Court Says Carpenter’s Injuries Falling Off Bridge Aren’t Covered by Longshoreman’s Act

Liz Carey

Norfolk, VA (WorkersCompensation.com) – A carpenter’s fall off a bridge can’t be considered maritime work a district appeals court says, allowing the carpenter to sue Norfolk Southern Railway Company for damages.
On May 26, 2016, Kenneth Muhammad was working for Norfolk Southern replacing railroad ties on the South Branch Lift Bridge over the Elizabeth River. During the course of replacing the ties, Muhammad crossed a “catwalk” which gave way under him. While he was able to grab on to rails to prevent his fall, court documents say, he was hit in the head, and also suffered serious injuries to his knees and spine as a result.

Muhammad sued Norfolk Southern under the Federal Employers’ Liabilities Act, saying that the company failed to provide a safe place to work, failed to provide safe conditions in which to work, failed to inspect the bridge properly and failed to comply with its own written safety and operating rules regarding bridge and track maintenance and inspection, according to court documents.

In response, the company filed a motion to dismiss saying the case would fall under the Longshore and Harbor Worker’s Compensation Act instead of the FELA. Because Muhammad was working on a bridge, he was doing maritime work, the company stated in court documents.

A United States District Court in Norfolk, Virginia agreed and dismissed Muhammad’s claim.
The lower court’s ruling meant that Muhammad’s claim would be limited to scheduled and specified amounts provided by the workers’ compensation statute provided by the LHWCA. Damages claimed under the FELA for negligence are unscheduled and would have cost the company significantly more.

Muhammad appealed. On June 4, the United States Court of Appeals for the Fourth District overturned that ruling finding that the lower court erred in finding that Muhammed was engaged in “maritime work.”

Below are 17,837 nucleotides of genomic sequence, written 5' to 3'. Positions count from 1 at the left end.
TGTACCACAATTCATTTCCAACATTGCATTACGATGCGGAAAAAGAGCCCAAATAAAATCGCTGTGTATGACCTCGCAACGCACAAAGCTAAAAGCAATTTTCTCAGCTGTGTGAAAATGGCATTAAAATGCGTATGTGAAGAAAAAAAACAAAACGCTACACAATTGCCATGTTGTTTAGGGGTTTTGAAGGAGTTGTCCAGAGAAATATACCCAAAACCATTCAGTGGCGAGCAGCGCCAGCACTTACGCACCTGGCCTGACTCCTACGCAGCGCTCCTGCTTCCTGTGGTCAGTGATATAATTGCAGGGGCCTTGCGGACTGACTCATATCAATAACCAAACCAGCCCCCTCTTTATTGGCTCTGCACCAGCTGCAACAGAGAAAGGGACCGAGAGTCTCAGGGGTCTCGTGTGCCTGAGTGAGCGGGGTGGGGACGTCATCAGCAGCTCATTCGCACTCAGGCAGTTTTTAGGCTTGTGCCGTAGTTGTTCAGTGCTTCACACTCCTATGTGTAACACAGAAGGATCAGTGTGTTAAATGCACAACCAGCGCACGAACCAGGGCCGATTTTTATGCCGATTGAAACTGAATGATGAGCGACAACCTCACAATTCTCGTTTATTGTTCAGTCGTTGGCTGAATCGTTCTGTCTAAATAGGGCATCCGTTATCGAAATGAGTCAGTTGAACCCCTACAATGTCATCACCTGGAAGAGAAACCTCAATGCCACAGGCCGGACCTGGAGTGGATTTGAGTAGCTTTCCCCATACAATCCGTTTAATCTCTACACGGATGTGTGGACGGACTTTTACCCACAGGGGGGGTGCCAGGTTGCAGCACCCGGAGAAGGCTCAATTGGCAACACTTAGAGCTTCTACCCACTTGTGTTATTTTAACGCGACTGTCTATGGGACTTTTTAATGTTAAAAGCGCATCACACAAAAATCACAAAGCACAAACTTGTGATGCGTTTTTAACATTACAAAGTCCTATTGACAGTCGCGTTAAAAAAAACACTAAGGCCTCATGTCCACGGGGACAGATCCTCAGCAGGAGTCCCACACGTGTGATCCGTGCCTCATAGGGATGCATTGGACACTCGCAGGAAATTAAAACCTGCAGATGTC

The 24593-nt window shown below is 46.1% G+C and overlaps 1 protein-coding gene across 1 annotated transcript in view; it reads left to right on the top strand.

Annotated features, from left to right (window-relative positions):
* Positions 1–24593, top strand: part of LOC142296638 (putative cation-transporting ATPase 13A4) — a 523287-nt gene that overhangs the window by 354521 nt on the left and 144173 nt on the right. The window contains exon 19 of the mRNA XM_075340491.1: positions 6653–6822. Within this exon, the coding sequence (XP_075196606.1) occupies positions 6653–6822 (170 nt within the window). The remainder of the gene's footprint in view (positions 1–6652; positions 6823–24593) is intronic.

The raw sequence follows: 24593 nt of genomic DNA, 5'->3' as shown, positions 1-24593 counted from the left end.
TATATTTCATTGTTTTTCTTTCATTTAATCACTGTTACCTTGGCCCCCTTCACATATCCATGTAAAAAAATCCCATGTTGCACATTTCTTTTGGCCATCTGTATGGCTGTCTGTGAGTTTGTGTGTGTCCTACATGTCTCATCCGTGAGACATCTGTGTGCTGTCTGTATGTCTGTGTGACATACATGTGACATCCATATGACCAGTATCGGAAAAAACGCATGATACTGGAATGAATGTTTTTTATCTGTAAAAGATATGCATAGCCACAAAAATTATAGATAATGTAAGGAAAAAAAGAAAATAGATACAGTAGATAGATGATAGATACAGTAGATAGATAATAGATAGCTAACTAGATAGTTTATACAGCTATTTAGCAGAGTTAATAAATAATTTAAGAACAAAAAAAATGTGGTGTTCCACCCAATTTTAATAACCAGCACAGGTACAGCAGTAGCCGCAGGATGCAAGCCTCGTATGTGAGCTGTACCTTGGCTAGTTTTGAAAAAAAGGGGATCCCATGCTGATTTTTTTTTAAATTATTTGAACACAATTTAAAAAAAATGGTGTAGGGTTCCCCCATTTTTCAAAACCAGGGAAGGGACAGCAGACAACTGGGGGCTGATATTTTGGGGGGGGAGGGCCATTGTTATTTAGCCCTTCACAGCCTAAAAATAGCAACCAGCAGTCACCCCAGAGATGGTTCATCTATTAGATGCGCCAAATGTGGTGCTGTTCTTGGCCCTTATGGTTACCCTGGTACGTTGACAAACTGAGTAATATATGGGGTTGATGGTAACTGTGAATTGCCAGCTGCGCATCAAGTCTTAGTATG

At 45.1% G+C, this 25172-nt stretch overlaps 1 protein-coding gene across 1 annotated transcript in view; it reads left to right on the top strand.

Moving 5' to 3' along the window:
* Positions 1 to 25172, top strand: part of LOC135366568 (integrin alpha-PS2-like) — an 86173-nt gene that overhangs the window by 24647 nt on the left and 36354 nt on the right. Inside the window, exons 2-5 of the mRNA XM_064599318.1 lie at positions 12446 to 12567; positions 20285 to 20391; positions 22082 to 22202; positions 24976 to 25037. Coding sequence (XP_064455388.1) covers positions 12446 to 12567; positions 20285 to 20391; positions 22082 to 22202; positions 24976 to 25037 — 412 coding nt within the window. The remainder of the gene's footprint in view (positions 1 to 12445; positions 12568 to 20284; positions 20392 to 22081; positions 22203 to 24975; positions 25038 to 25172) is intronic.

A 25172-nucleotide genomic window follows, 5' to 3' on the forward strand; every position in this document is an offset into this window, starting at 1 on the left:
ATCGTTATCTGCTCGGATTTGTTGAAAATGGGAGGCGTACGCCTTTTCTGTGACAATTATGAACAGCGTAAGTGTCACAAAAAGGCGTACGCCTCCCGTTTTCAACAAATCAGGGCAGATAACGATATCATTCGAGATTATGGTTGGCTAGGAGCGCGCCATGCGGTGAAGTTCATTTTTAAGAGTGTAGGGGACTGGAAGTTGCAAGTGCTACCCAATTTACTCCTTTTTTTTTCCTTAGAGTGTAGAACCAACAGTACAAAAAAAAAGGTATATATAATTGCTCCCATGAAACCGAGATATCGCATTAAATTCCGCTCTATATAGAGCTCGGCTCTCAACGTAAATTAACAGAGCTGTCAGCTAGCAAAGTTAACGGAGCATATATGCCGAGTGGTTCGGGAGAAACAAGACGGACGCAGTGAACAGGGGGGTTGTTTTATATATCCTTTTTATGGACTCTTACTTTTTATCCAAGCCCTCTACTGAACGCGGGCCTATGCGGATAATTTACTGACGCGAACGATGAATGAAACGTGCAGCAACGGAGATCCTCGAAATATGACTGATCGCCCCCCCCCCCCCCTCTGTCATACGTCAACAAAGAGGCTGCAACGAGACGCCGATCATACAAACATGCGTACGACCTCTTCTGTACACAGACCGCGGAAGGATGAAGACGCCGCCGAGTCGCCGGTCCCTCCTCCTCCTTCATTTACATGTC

“The undisputed facts in this case show that Muhammad was not injured on a facility contiguous to navigable waters that was customarily used for the loading, unloading, repairing, dismantling, or building of a vessel — i.e., a facility linked to traditional longshoremen’s work on the water,” the three judge panel found. “Rather, the situs of Muhammad’s injury was a railroad that was quite distinct from such a facility, and the location on the Bridge where Muhammad was injured was accessible only by land and was not contiguous to water. While the Bridge’s center span did lift to allow vessels to pass underneath it, a land-based bridge’s simple accommodation of ships is a far cry from a shoreside facility serving as ‘an integral or essential part of loading or unloading a vessel.’

The judges wrote that covering Muhammad’s injuries on a bridge would require assuming that all bridges over navigable waters were part of the LHWCA, and that work over a body of water construed maritime work, as much as work upon water did.

“Rather, the law is clear that, for a land-based situs to be covered under the Act, it must be a shoreside facility that is “an integral or essential part of loading or unloading a vessel” — a facility linked to traditional longshoremen’s work on the water,” the judges wrote in court documents. “The South Branch Lift Bridge is not such a facility. Because Muhammad was not injured on a situs covered by the LHWCA, we need not reach the question of whether he was engaged in maritime employment. And since his injury was not covered by the LHWCA, the district court erred in dismissing his FELA claim.”

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